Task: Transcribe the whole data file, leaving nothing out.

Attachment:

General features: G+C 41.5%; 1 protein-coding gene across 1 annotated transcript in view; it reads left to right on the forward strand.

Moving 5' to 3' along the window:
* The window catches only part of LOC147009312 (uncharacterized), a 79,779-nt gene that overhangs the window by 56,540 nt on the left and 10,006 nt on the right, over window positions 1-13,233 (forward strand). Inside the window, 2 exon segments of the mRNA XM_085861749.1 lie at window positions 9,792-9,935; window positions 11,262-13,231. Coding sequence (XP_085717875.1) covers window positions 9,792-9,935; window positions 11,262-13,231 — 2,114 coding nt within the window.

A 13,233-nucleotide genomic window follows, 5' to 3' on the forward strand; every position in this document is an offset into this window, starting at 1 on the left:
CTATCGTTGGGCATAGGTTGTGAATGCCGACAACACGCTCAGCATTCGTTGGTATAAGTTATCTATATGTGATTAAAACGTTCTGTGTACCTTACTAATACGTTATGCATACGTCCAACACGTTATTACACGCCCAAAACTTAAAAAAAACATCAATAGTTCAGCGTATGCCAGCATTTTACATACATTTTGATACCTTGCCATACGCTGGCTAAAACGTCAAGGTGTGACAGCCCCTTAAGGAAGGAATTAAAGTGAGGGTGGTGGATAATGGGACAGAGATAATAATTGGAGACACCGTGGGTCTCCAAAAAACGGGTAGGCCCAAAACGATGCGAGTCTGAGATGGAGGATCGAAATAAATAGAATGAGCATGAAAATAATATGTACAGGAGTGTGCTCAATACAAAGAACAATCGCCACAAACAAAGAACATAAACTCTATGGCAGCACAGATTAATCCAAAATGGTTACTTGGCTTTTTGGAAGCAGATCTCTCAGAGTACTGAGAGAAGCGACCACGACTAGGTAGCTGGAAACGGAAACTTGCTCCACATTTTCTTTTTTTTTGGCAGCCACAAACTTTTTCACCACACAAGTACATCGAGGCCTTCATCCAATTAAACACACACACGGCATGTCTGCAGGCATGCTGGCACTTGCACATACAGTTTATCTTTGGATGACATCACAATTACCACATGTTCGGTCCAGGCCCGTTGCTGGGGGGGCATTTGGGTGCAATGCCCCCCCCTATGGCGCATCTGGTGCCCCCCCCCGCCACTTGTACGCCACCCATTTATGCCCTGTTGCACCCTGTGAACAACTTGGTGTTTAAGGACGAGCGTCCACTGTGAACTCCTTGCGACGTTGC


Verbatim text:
General features: G+C 41.5%; 1 protein-coding gene across 1 annotated transcript in view; it reads left to right on the forward strand.

Moving 5' to 3' along the window:
* The window catches only part of LOC147009312 (uncharacterized), a 79,779-nt gene that overhangs the window by 56,540 nt on the left and 10,006 nt on the right, over window positions 1-13,233 (forward strand). Inside the window, 2 exon segments of the mRNA XM_085861749.1 lie at window positions 9,792-9,935; window positions 11,262-13,231. Coding sequence (XP_085717875.1) covers window positions 9,792-9,935; window positions 11,262-13,231 — 2,114 coding nt within the window.

A 13,233-nucleotide genomic window follows, 5' to 3' on the forward strand; every position in this document is an offset into this window, starting at 1 on the left:
CTATCGTTGGGCATAGGTTGTGAATGCCGACAACACGCTCAGCATTCGTTGGTATAAGTTATCTATATGTGATTAAAACGTTCTGTGTACCTTACTAATACGTTATGCATACGTCCAACACGTTATTACACGCCCAAAACTTAAAAAAAACATCAATAGTTCAGCGTATGCCAGCATTTTACATACATTTTGATACCTTGCCATACGCTGGCTAAAACGTCAAGGTGTGACAGCCCCTTAAGGAAGGAATTAAAGTGAGGGTGGTGGATAATGGGACAGAGATAATAATTGGAGACACCGTGGGTCTCCAAAAAACGGGTAGGCCCAAAACGATGCGAGTCTGAGATGGAGGATCGAAATAAATAGAATGAGCATGAAAATAATATGTACAGGAGTGTGCTCAATACAAAGAACAATCGCCACAAACAAAGAACATAAACTCTATGGCAGCACAGATTAATCCAAAATGGTTACTTGGCTTTTTGGAAGCAGATCTCTCAGAGTACTGAGAGAAGCGACCACGACTAGGTAGCTGGAAACGGAAACTTGCTCCACATTTTCTTTTTTTTTGGCAGCCACAAACTTTTTCACCACACAAGTACATCGAGGCCTTCATCCAATTAAACACACACACGGCATGTCTGCAGGCATGCTGGCACTTGCACATACAGTTTATCTTTGGATGACATCACAATTACCACATGTTCGGTCCAGGCCCGTTGCTGGGGGGGCATTTGGGTGCAATGCCCCCCCCTATGGCGCATCTGGTGCCCCCCCCCGCCACTTGTACGCCACCCATTTATGCCCTGTTGCACCCTGTGAACAACTTGGTGTTTAAGGACGAGCGTCCACTGTGAACTCCTTGCGACGTTGC